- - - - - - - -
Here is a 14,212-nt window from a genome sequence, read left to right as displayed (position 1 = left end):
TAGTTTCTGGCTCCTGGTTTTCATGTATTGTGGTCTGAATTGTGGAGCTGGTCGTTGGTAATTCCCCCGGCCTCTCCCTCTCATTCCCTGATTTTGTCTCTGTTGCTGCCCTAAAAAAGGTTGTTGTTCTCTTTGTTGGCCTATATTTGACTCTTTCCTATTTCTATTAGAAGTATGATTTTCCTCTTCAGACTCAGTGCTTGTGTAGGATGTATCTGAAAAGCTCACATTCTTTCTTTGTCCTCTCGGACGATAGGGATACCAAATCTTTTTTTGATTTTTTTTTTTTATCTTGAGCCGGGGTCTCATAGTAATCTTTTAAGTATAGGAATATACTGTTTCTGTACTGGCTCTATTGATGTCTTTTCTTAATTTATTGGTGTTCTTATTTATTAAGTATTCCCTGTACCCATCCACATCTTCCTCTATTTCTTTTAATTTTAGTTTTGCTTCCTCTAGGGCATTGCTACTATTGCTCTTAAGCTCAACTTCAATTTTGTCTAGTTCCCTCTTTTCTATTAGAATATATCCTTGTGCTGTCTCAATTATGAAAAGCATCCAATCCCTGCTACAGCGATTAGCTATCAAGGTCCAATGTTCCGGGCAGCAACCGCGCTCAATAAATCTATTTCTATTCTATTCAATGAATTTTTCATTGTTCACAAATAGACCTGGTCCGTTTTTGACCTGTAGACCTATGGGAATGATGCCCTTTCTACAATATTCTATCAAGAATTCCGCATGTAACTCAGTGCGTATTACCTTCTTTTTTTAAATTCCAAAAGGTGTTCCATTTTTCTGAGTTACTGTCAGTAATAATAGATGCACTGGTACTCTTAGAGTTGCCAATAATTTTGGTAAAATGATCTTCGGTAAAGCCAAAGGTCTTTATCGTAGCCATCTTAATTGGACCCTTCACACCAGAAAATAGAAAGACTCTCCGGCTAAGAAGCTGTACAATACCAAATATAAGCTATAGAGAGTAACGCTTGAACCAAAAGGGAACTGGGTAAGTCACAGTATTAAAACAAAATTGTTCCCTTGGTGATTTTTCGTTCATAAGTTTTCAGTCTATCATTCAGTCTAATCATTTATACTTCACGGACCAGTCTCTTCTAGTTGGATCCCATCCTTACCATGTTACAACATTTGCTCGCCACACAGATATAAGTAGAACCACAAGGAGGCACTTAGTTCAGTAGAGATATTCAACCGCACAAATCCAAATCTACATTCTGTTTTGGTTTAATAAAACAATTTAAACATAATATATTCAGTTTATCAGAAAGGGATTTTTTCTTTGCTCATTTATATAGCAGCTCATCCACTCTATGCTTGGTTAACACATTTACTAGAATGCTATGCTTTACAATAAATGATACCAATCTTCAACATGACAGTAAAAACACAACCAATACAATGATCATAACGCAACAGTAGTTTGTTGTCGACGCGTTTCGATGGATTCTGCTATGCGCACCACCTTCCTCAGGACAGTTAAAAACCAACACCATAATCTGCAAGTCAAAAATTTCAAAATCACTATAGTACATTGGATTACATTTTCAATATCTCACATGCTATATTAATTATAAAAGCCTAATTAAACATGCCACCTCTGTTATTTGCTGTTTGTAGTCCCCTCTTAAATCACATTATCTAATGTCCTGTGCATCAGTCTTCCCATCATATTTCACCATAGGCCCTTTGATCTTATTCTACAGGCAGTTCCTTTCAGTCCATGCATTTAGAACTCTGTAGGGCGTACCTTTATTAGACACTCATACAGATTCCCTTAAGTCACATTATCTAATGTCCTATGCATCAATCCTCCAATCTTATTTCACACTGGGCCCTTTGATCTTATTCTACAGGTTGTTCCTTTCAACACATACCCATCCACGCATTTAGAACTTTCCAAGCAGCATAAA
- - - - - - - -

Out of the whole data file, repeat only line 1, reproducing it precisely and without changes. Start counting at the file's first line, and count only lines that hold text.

Here is a 14,212-nt window from a genome sequence, read left to right as displayed (position 1 = left end):